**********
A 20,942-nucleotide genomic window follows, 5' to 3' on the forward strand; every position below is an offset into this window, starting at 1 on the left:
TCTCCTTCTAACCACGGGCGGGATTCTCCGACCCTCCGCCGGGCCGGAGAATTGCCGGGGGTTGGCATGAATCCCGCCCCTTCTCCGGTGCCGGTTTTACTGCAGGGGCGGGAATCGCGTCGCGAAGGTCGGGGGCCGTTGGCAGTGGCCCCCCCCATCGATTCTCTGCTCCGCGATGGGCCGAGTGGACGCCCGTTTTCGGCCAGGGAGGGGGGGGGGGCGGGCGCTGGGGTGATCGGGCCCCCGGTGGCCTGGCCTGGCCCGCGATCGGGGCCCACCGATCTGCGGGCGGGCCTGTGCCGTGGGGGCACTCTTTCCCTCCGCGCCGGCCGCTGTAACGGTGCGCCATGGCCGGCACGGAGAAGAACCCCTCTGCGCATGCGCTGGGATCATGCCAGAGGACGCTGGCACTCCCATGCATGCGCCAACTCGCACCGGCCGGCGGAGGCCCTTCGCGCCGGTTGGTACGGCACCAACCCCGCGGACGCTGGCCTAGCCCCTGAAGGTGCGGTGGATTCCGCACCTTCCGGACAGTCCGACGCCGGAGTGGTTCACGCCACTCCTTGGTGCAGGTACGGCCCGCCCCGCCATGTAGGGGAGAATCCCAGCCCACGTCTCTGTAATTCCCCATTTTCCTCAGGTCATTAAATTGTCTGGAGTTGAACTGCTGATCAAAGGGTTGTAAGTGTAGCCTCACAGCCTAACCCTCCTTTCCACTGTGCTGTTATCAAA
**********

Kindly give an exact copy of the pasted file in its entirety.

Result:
A 20,942-nucleotide genomic window follows, 5' to 3' on the forward strand; every position below is an offset into this window, starting at 1 on the left:
TCTCCTTCTAACCACGGGCGGGATTCTCCGACCCTCCGCCGGGCCGGAGAATTGCCGGGGGTTGGCATGAATCCCGCCCCTTCTCCGGTGCCGGTTTTACTGCAGGGGCGGGAATCGCGTCGCGAAGGTCGGGGGCCGTTGGCAGTGGCCCCCCCCATCGATTCTCTGCTCCGCGATGGGCCGAGTGGACGCCCGTTTTCGGCCAGGGAGGGGGGGGGGGCGGGCGCTGGGGTGATCGGGCCCCCGGTGGCCTGGCCTGGCCCGCGATCGGGGCCCACCGATCTGCGGGCGGGCCTGTGCCGTGGGGGCACTCTTTCCCTCCGCGCCGGCCGCTGTAACGGTGCGCCATGGCCGGCACGGAGAAGAACCCCTCTGCGCATGCGCTGGGATCATGCCAGAGGACGCTGGCACTCCCATGCATGCGCCAACTCGCACCGGCCGGCGGAGGCCCTTCGCGCCGGTTGGTACGGCACCAACCCCGCGGACGCTGGCCTAGCCCCTGAAGGTGCGGTGGATTCCGCACCTTCCGGACAGTCCGACGCCGGAGTGGTTCACGCCACTCCTTGGTGCAGGTACGGCCCGCCCCGCCATGTAGGGGAGAATCCCAGCCCACGTCTCTGTAATTCCCCATTTTCCTCAGGTCATTAAATTGTCTGGAGTTGAACTGCTGATCAAAGGGTTGTAAGTGTAGCCTCACAGCCTAACCCTCCTTTCCACTGTGCTGTTATCAAA